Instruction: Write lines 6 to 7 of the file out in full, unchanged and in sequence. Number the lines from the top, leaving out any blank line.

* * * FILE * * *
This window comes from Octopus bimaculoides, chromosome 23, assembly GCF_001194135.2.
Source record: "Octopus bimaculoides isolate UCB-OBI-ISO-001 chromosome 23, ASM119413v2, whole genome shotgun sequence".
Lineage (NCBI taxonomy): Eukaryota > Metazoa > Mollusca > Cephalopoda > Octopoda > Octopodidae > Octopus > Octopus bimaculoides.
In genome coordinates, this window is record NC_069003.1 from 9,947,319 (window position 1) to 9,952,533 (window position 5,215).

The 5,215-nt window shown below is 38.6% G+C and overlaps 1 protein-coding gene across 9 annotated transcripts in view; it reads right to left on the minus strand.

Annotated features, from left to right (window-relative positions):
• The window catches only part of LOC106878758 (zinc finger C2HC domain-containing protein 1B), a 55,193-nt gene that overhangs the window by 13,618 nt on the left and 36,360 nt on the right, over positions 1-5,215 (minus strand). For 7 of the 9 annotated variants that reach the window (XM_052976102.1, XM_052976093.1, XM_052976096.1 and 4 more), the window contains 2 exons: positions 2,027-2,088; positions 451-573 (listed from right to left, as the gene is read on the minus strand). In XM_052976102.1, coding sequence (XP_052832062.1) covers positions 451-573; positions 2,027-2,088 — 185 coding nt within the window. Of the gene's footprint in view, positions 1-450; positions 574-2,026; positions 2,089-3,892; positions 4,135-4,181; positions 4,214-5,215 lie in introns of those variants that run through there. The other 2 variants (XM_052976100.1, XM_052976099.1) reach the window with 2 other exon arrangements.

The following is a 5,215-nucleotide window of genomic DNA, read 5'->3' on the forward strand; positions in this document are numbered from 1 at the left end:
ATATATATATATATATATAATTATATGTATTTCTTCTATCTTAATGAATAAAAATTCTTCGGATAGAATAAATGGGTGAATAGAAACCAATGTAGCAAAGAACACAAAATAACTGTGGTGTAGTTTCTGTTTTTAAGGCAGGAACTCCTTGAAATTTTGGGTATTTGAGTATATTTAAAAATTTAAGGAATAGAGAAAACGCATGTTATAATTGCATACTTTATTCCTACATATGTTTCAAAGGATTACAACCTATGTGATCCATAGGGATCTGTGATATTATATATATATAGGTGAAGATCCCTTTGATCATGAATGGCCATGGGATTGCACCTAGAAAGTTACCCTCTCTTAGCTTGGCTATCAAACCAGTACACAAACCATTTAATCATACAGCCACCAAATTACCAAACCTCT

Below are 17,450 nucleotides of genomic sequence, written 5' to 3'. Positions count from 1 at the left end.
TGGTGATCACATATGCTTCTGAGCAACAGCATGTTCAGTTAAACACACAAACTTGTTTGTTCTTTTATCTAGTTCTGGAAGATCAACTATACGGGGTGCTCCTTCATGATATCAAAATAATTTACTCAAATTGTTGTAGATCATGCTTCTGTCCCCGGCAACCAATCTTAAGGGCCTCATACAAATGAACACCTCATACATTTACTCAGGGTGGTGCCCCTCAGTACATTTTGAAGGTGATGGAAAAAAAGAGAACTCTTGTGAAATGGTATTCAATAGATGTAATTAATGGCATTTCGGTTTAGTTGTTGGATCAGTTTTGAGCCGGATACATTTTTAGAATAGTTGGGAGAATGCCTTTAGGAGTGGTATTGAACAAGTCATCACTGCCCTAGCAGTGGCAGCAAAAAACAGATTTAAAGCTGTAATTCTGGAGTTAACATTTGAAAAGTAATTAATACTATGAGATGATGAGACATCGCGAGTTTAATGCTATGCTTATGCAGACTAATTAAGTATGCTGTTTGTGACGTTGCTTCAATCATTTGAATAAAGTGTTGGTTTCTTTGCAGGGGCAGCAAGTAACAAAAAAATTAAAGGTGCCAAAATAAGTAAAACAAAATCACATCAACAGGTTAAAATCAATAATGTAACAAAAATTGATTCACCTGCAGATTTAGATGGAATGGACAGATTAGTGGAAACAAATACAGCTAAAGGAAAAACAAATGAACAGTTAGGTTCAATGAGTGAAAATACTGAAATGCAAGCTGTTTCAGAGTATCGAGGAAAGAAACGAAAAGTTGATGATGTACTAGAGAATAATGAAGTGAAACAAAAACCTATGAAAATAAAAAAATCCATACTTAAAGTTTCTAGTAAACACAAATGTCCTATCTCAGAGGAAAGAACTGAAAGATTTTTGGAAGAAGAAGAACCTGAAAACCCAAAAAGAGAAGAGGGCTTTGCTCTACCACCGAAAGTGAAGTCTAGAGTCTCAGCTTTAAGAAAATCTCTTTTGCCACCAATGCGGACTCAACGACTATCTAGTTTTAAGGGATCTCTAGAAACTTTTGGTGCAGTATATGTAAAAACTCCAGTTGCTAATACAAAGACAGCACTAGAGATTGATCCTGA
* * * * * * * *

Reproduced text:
Annotated features, from left to right (window-relative positions):
• The window catches only part of LOC106878758 (zinc finger C2HC domain-containing protein 1B), a 55,193-nt gene that overhangs the window by 13,618 nt on the left and 36,360 nt on the right, over positions 1-5,215 (minus strand). For 7 of the 9 annotated variants that reach the window (XM_052976102.1, XM_052976093.1, XM_052976096.1 and 4 more), the window contains 2 exons: positions 2,027-2,088; positions 451-573 (listed from right to left, as the gene is read on the minus strand). In XM_052976102.1, coding sequence (XP_052832062.1) covers positions 451-573; positions 2,027-2,088 — 185 coding nt within the window. Of the gene's footprint in view, positions 1-450; positions 574-2,026; positions 2,089-3,892; positions 4,135-4,181; positions 4,214-5,215 lie in introns of those variants that run through there. The other 2 variants (XM_052976100.1, XM_052976099.1) reach the window with 2 other exon arrangements.